It’s no secret we are in the final stages of yoga teacher training. We have exams coming up right after Christmas and then we teach our public classes before graduation. In less than a month I’ll be a certified yoga instructor! I’ve been busy studying, reviewing and
trying struggling to remember all of the bones in the body…please don’t even ask me about the muscles of the body! One of our assignments was to write an essay describing our journey into yoga. I’ve been sharing my journey of yoga teacher training for months now, and it only seems fitting to share my journey from the beginning…
Yoga first came in to my life late one night, just a few days after I had been laid-off from my very first job. I was struggling to understand how someone who worked so hard, studied hard in college and by all accounts done everything right could lose their job just 8 months after starting. It didn’t seem fair and I took it personally (and later learned that business is not personal). I was reading Eat, Pray, Love and was engrossed in Elizabeth Gilbert’s talk of ashrams and how they healed her. The next day, with all my newfound time, I set out to find a yoga studio and more books on yoga. At the time, the only yoga classes that were offered were at the YMCA. I signed up for a membership that day and took the class. I went everyday at 8am for 2 months. It was mainly myself; a few stay at home moms and a couple retired women. The instructor worked with me to modify the poses so they’d be more of a challenge for me and I loved how I felt physically and how clear my mind felt when I’d left.
Two months later I got a job in Boston, packed up my stuff and moved into a studio in the Back Bay. I knew no one and nothing about the city except that the few times I’d been there I’d loved it. The very same day I moved to Boston I found out I had gotten a spot in the New York City Marathon. On the top of my to-do list was to find a good gym. I knew no one, didn’t have a ton of extra money but knew that the gym might be the best place to meet people or at least get me out of my apartment. Plus when you are training for a marathon, treadmills are nice.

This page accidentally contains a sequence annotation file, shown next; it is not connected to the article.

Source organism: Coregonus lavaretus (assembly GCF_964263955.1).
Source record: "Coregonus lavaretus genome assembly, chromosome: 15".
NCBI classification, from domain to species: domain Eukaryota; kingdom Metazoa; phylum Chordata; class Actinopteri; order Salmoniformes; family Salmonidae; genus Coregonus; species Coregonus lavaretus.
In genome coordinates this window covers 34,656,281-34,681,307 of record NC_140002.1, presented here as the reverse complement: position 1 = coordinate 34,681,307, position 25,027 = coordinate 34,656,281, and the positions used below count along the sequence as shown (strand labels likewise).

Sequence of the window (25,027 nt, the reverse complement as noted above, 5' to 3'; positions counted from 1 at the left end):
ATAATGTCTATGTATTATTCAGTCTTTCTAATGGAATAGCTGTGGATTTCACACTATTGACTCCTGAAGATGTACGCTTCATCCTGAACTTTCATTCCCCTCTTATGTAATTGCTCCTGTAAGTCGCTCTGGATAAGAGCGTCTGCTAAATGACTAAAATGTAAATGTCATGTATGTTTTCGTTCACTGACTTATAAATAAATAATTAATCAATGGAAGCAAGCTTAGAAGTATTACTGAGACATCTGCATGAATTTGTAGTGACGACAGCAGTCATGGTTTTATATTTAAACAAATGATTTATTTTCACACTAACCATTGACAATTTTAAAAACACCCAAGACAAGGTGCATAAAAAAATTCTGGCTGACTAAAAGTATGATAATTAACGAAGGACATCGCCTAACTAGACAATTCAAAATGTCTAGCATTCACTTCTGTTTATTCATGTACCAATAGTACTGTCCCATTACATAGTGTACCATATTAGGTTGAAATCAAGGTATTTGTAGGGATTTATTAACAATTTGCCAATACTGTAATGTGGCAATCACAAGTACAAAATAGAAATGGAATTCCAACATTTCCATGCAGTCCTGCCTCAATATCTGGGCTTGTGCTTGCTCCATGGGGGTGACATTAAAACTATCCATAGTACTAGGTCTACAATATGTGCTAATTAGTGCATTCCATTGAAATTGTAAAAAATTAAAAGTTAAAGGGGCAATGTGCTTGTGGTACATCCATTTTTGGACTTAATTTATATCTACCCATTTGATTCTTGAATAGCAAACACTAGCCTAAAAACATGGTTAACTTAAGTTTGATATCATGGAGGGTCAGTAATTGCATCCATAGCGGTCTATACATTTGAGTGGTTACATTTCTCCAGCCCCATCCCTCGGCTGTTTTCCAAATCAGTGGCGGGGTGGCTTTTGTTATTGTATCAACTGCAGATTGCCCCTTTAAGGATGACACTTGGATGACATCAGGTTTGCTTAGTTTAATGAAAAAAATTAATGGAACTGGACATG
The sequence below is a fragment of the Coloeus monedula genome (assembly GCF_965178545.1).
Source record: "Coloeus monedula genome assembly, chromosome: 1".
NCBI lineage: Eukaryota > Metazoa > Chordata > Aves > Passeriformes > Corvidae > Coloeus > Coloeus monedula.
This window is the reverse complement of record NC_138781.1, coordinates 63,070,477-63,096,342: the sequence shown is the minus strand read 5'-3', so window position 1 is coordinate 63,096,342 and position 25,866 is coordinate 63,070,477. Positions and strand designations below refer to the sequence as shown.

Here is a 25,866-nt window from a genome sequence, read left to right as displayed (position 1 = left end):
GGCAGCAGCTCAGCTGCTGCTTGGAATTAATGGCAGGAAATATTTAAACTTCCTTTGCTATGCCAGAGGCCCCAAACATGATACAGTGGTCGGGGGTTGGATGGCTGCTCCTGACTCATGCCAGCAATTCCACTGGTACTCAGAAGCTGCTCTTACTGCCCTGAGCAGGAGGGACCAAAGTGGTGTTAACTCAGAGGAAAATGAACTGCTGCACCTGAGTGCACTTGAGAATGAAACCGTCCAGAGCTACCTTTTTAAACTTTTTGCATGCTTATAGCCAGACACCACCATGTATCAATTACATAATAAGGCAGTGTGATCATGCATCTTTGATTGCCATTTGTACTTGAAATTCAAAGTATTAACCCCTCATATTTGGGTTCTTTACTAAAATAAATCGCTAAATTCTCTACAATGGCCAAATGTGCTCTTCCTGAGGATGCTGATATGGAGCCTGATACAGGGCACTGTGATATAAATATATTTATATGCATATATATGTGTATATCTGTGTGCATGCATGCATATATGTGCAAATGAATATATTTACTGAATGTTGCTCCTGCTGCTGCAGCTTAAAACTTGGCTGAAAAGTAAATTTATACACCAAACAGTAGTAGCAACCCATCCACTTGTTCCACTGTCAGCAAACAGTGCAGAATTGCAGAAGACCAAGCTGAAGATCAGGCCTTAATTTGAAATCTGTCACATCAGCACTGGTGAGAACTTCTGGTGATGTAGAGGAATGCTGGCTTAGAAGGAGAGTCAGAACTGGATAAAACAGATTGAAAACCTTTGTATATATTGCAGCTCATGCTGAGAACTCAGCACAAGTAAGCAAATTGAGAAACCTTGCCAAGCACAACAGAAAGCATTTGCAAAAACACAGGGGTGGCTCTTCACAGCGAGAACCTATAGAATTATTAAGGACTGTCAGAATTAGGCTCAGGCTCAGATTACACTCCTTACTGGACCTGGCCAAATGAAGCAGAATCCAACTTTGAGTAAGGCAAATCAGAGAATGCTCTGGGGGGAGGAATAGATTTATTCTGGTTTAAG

One of the very first classes I took at Healthworks was a slow flow yoga class on a Tuesday night. The studio was packed and I remember asking the girl next to me if the instructor was nice and what other classes she could recommend. I started going to yoga almost everyday and loved how much harder and more challenging it was than the class at the YMCA. I tried every class and style they offered, Iyengar, Forest, Slow Flow, Vinyasa, Power and Restorative. For many months I loved the slow flow, it was perfect class while I learned the poses and built up strength. I started to transition to the Vinyasa and Power classes and fell in love with yoga in a whole new way. I loved to sweat, the challenging poses and new flows, and the music played in class. I could let go, relax and unwind. I felt a new sense of calm in those classes.
While I was exploring all of the new-to-me yoga classes I was also training hard and putting in a lot of miles so I’d be prepared to run the NYC Marathon. The summer flew by with long runs and lots of yoga. I’d head home from work, squeeze in a run and then quickly head up to the gym for a yoga class. Then in late September my knee started bothering me and it was painful to walk let alone run. I knew something was wrong. I went to the doctor and was diagnosed with Iliotibial band syndrome. In the final months leading up to the marathon I spent many days in PT, running what I could before pain set in and going to yoga. I was able to run the marathon and finished in 4:03.57. After the marathon I could hardly walk, I had bone spurs in my feet and all but tore by IT band. I swore off running for the winter and dove head first into my yoga practice.